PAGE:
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Most of you feed your Water Cooled Systems over a 1k watt PSU right [Read if you do] - Page 2

post #11 of 28
Good read.

I'm glad my house isn't that old!
post #12 of 28
Quote:
Originally Posted by Mad_Handlez89 View Post
A Powerfull WC system takes alot more power
Why would it? I don't see what takes power in my WC loops except for fans and pumps, and powerful pumps for WC systems are only about 15W each.
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post #13 of 28
When I was over in Kentucky a few years back the phrase that my friend over ther gave me was 'You Brits always want shock the £$^% out of yourselves'. He was referring to the 240v domestic electricity level, and how US circuits are 120v, therefore 'safer.

Desn't Ohms law then state that the UK 240v is actually safer for higher loads, in this case of course? If you are taling about being shocked from the mains then yes you are twice as likely to die here, but it can handle a much larger load?

Just interested if that is true or not?
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post #14 of 28
This is why I like having my kitchen in the kitchen. In BC by law each receptacle's individual outlet must have a 15 amp breaker attached to it, if its in the kitchen. So I have around 3600 watts at my disposal My old house could barely run my computer and monitor on one receptacle. Still, 2000 watts is a bit excessive. Even in my kitchen, when I'd turn on my old CRT's the lights would flicker rofl.
    
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post #15 of 28
Well-done Sladesurfer.
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post #16 of 28
That's a very good read! I live in a crappy apartment right now, so I was kind of wincing when I saw that pic. However, I have all of my PC/TV parts on a heavy duty power strip.
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post #17 of 28
Quote:
Originally Posted by Edstrung View Post
When I was over in Kentucky a few years back the phrase that my friend over ther gave me was 'You Brits always want shock the £$^% out of yourselves'. He was referring to the 240v domestic electricity level, and how US circuits are 120v, therefore 'safer.

Desn't Ohms law then state that the UK 240v is actually safer for higher loads, in this case of course? If you are taling about being shocked from the mains then yes you are twice as likely to die here, but it can handle a much larger load?

Just interested if that is true or not?
240V allows the same load to be transmitted with a smaller gauge wire, it's an economics thing. Copper ain't cheap. Double the voltage, and half the amperage is required to transmit the same amount of power. That is why power lines are 20,000-120,000V... if they stayed at 240V the wire would be the size of tree trunks to be able to handle the amperage, and the cost would be unimaginable. That's what those big circuit yards you see on the side of the road do... they contain step-up and step-down transformers to convert to household/industrial voltage and high voltage switches to allow the power to be disconnected remotely for repairs.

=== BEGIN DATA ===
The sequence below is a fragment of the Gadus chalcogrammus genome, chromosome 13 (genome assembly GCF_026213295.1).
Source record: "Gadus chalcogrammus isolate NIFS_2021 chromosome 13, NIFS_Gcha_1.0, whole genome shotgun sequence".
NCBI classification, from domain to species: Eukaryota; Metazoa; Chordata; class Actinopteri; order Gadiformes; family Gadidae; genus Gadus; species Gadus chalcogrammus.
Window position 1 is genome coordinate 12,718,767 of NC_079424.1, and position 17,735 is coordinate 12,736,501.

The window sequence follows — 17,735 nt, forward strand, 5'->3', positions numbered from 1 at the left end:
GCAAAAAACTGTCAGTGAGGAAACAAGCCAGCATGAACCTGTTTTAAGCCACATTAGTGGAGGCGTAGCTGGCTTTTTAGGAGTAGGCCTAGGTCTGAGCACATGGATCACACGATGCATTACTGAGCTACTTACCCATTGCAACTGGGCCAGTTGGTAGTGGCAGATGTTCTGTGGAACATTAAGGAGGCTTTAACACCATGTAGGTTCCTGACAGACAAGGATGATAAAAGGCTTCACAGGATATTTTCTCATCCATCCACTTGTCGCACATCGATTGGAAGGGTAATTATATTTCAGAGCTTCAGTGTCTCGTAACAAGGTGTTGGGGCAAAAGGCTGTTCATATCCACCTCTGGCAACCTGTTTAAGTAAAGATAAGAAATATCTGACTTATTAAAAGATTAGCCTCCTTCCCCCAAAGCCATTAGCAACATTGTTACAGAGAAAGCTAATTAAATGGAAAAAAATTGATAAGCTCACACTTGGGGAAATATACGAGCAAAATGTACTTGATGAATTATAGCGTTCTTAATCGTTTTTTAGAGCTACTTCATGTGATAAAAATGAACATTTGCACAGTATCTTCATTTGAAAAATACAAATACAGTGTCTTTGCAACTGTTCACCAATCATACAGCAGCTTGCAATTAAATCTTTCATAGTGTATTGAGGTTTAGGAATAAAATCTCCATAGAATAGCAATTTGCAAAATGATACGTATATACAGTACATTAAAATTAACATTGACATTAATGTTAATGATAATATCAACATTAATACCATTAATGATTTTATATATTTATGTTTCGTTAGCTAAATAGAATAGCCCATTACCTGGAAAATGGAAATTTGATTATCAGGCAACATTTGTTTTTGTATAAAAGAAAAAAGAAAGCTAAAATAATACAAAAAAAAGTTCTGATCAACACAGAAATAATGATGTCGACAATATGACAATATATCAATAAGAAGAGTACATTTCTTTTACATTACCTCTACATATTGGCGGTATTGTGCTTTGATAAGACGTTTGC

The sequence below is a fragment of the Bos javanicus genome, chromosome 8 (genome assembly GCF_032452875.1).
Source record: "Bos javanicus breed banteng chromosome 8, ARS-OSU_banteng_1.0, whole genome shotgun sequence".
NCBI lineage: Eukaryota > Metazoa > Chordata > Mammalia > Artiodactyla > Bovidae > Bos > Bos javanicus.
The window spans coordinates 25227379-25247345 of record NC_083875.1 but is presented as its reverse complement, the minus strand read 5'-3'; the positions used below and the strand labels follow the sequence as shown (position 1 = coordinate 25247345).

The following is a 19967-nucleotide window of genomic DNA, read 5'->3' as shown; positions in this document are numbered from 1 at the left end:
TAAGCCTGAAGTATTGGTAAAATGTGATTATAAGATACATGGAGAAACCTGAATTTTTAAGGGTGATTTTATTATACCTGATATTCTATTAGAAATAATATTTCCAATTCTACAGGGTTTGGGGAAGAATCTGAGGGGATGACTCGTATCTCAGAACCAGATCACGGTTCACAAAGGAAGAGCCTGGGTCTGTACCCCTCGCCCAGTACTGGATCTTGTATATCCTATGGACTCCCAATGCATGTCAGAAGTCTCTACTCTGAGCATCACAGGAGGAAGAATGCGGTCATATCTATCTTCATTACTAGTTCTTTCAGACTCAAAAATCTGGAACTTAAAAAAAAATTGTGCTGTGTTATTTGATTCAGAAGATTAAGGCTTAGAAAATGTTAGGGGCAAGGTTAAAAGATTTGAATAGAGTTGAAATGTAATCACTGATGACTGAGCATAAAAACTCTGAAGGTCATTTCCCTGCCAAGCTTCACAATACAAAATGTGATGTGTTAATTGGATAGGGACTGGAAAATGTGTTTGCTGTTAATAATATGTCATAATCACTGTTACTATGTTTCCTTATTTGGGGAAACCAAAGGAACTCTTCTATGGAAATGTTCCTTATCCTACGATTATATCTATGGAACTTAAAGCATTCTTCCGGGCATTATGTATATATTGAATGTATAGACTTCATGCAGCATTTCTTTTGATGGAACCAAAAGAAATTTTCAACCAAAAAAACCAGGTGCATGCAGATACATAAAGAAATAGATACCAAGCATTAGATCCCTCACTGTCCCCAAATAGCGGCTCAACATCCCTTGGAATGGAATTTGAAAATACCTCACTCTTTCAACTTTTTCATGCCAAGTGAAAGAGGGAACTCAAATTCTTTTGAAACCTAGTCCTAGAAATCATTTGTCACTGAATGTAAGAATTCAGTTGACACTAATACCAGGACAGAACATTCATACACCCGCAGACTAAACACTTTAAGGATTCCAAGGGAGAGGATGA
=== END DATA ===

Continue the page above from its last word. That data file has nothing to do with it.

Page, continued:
I already knew what sladesurfer posted being that I am the electrical technician at my work, I deal with 480V three phase and fun stuff like that almost daily, so house electrical is hardly a mystery to me. 120V and 240V have more than enough power to kill you dead, it is all about how much of that power actually makes a circuit with your body, and additionally whether that circuit is made across your heart. Most (smart)electricians use a one-hand rule when working on live boxes... one hand in your pocket, one hand in the box.

edit: Thanks for posting this slade, it really, really scares me that this is not common knowledge. Most people really have no idea of what they are playing with since electricity is such an everyday thing in many civilized countries. I know I won't burn my own house down, but I can't speak for my neighbors.
post #18 of 28
When ever I turn on my hairdryer, all the lights in the house get immediate dimmer. Is this a bad sign ?
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post #19 of 28
Quote:
Originally Posted by shajbot View Post
When ever I turn on my hairdryer, all the lights in the house get immediate dimmer. Is this a bad sign ?
lol same with my PC... and mines only 760W
post #20 of 28
Quote:
Originally Posted by shajbot View Post
When ever I turn on my hairdryer, all the lights in the house get immediate dimmer. Is this a bad sign ?
Not necessarily. The resistance of the heating coils in the hairdryer is much lower when they are cold, so there is a current surge when you first turn it on until they begin to warm up, and then the power consumption drops down to it's sticker rating. Now if they stay dim, that is officially a bad sign. That means that your house wiring is undersized for the current capacity of your breakers and the power your hairdryer and other appliances are using. If you were able to reach into your walls and feel the wiring after some time I am fairly sure it would be quite warm.

That is the same reason why you sometimes see a capacitor attached to the side of an electric motor. The peak startup current can often be higher than the rating of the circuit that the motor is on, causing the breaker to blow upon startup even though it wouldn't blow while the motor is running. The capacitor stores and quickly delivers energy at the startup peak to smooth out the motor's current draw and allow it to develop enough torque to begin turning.
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